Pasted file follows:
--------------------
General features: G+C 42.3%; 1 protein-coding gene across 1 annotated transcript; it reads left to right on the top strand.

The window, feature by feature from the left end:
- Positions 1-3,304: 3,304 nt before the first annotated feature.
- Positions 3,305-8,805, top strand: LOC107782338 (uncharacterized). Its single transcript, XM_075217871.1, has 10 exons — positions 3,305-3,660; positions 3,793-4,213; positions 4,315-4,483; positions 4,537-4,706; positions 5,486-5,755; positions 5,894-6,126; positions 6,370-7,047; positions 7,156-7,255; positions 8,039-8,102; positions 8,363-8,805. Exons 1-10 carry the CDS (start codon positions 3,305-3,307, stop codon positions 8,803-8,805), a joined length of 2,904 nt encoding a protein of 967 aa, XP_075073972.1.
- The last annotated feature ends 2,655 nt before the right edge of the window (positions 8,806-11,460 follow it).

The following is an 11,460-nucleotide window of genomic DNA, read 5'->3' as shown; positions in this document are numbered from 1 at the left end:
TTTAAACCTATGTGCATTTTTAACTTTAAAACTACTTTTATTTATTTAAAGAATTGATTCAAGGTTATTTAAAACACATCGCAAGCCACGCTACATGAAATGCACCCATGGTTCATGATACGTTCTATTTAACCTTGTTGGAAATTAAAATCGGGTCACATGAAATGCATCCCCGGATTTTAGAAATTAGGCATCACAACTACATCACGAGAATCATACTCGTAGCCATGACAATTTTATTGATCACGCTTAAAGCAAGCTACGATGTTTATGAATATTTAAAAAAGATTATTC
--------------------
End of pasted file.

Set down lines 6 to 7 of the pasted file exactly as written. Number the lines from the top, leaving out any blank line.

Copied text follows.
The following is an 11,460-nucleotide window of genomic DNA, read 5'->3' as shown; positions in this document are numbered from 1 at the left end:
TTTAAACCTATGTGCATTTTTAACTTTAAAACTACTTTTATTTATTTAAAGAATTGATTCAAGGTTATTTAAAACACATCGCAAGCCACGCTACATGAAATGCACCCATGGTTCATGATACGTTCTATTTAACCTTGTTGGAAATTAAAATCGGGTCACATGAAATGCATCCCCGGATTTTAGAAATTAGGCATCACAACTACATCACGAGAATCATACTCGTAGCCATGACAATTTTATTGATCACGCTTAAAGCAAGCTACGATGTTTATGAATATTTAAAAAAGATTATTC